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Happy-Gourmand

Finding your own taste of the mind

The taste of places

In French there is a term “terroir." It means “a sense of place." You may have heard it when people talk of wine, or food.

Terroir is the principal that these items take on special qualities based on their location. As in, the tomatoes in my garden taste nothing like the ones from my friend’s garden in Calgary. That’s because of many factors: soil, sunshine, climate, etc.

I also believe this same concept applies to experiences in one place versus another. I am going to give it a name similar to terroir, in Latin so it sounds impressive. “Gustus animus." It means a taste of the mind. Has a nice ring to it, don’t you think?

Gustus animus might come from the memory of a special meal you had on holiday, like the paella in a small Spanish restaurant on the Costa Brava or the bottle of wine you shared with friends to celebrate a milestone.

Have you ever tried to recreate one of those wonderful experiences at home? Everyone I have spoken with says those efforts fall flat. I don’t think the wine or food lost its lustre; rather, that lustre comes from the magic of having that moment in that place at that time in your life.

Even if you returned to the same place and had the same food and/or drinks, it would be a different experience. It could still be wonderful, but it would have its own qualities.

For you gustus animus would perhaps come from something more mundane, but with a special significance for you. I don’t believe anything exotic is required. It’s just that perfect storm of deliciousness, camaraderie and ambience.

For me, having popcorn at the movie, in a theatre, is like that. I have enjoyed many movies and plenty of popcorn outside the theatre, but neither is the same without the full experience. Still enjoyable, but without the extra bit of magic that captures a moment, a feeling.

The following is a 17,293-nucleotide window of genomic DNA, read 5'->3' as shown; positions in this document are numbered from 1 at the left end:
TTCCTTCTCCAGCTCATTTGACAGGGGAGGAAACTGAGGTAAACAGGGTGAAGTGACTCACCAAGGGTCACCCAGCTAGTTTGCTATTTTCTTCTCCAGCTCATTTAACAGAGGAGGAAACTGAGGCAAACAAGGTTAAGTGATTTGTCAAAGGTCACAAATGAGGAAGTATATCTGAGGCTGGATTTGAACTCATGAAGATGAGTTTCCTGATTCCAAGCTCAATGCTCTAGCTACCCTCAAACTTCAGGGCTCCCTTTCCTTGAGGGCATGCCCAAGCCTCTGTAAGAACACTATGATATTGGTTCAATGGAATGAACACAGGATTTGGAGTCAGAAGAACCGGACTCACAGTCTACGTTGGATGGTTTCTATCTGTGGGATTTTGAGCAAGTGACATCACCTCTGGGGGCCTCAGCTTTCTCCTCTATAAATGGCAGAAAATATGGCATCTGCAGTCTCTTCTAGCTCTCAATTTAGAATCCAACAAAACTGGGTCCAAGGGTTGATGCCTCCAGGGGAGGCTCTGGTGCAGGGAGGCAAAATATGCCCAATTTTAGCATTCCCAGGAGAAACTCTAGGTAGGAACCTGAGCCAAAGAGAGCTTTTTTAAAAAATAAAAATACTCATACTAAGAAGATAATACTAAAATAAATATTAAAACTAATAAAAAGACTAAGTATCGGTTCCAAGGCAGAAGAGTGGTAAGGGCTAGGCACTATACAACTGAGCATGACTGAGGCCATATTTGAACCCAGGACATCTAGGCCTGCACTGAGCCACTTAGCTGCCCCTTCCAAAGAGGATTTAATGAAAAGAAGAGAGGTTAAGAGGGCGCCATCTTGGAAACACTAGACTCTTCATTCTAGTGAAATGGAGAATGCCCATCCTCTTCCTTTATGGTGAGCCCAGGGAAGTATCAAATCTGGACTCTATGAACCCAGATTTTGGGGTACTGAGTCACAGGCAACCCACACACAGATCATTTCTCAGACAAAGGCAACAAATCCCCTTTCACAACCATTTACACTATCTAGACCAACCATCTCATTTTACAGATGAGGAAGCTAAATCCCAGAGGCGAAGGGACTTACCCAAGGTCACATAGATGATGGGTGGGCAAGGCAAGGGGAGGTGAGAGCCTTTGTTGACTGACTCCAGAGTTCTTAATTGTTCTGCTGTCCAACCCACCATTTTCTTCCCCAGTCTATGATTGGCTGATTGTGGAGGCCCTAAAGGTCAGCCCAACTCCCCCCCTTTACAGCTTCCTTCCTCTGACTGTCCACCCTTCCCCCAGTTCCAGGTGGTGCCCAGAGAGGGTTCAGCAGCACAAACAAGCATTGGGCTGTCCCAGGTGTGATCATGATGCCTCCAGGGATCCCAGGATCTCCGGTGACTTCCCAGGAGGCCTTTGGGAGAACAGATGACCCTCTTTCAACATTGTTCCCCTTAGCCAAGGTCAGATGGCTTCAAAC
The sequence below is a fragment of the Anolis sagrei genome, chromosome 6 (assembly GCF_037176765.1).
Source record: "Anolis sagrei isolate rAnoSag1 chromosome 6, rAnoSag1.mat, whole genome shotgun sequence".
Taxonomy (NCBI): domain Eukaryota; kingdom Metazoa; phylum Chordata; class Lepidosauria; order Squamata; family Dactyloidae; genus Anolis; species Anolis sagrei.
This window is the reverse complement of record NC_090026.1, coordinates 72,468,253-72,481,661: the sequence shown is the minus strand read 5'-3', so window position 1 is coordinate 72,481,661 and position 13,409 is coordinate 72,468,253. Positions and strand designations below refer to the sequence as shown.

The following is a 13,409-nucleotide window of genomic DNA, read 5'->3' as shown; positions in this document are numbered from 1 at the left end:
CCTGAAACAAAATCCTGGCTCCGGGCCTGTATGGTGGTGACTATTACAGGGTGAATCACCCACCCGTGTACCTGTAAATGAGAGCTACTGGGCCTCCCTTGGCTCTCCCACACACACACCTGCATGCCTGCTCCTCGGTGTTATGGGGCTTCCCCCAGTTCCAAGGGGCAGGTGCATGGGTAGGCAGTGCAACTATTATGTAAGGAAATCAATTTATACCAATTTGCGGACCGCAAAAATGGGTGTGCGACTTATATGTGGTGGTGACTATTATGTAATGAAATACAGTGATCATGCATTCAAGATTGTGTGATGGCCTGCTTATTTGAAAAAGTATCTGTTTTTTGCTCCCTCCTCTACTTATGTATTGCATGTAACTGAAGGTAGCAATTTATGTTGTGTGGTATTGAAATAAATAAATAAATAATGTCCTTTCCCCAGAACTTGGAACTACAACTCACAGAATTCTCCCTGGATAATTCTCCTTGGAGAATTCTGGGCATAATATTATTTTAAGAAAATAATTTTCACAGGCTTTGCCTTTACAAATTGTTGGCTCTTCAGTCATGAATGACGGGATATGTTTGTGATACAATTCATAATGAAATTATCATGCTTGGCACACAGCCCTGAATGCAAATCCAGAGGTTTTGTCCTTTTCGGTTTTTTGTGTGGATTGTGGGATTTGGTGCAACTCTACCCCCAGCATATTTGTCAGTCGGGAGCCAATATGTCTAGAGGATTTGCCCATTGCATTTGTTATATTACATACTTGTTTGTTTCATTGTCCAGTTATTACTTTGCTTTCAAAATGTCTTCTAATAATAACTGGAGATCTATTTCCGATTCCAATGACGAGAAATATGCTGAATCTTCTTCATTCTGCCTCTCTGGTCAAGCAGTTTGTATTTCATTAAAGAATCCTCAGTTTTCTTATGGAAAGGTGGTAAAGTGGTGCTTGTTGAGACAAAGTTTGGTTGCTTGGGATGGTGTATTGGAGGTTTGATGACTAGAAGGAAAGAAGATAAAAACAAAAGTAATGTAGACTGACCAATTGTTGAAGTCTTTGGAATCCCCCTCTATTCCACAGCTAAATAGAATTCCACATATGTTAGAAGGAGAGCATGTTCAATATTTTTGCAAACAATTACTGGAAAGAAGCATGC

Maybe it all has more to do with taking the time to enjoy those moments at their fullest - something we can forget in the hustle-and-bustle of everyday life. Do you savour a dinner on your own deck the same way you do if it’s on a deck in a beachside restaurant in the Mediterranean? Maybe taste of mind, my gustus animus, goes with the peace of mind we have when we stop to watch the world go by.

As we close out many of the summer vibes this weekend, I do hope you have the opportunity for a bit of your own gustus animus. And if that doesn’t work out, I’m convinced a bit of terroir from local craft beverages or garden harvests would make a very respectable second choice.

Bon appetit, and cheers.

This article is written by or on behalf of an outsourced columnist and does not necessarily reflect the views of Castanet.



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About the Author

Kristin Peturson-Laprise is a customer experience specialist by trade, which means she is someone passionate about people having a good time. 

Her company, Wow Service Mentor, helps businesses enhance their customer experience through hands-on training, service programs, and special event coordination.

Kristin enjoys her own experiences too, and that is what she writes about in this column. She and her husband Martin Laprise (also known as Chef Martin, of The Chef Instead) love to share their passion for food and entertaining.  

Kristin says:

"Wikipedia lists a gourmand as a person who takes great pleasure in food. I have taken the concept of gourmandise, or enjoying something to the fullest, in all parts of my life. I love to grow and cook food, and I loved wine enough to become a Sommelier. I call a meal a success when I can convey that 'sense of place' from where the food has come . . . the French call that terroir, but I just call it the full experience. It might mean tasting the flavours of my own garden, or transporting everyone at the table to a faraway place, reminiscent of travels or dreams we have had."

 

E-mail Kristin at:  [email protected]

Check out her website here:  www.wowservicementor.com

 



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The views expressed are strictly those of the author and not necessarily those of Castanet. Castanet does not warrant the contents.

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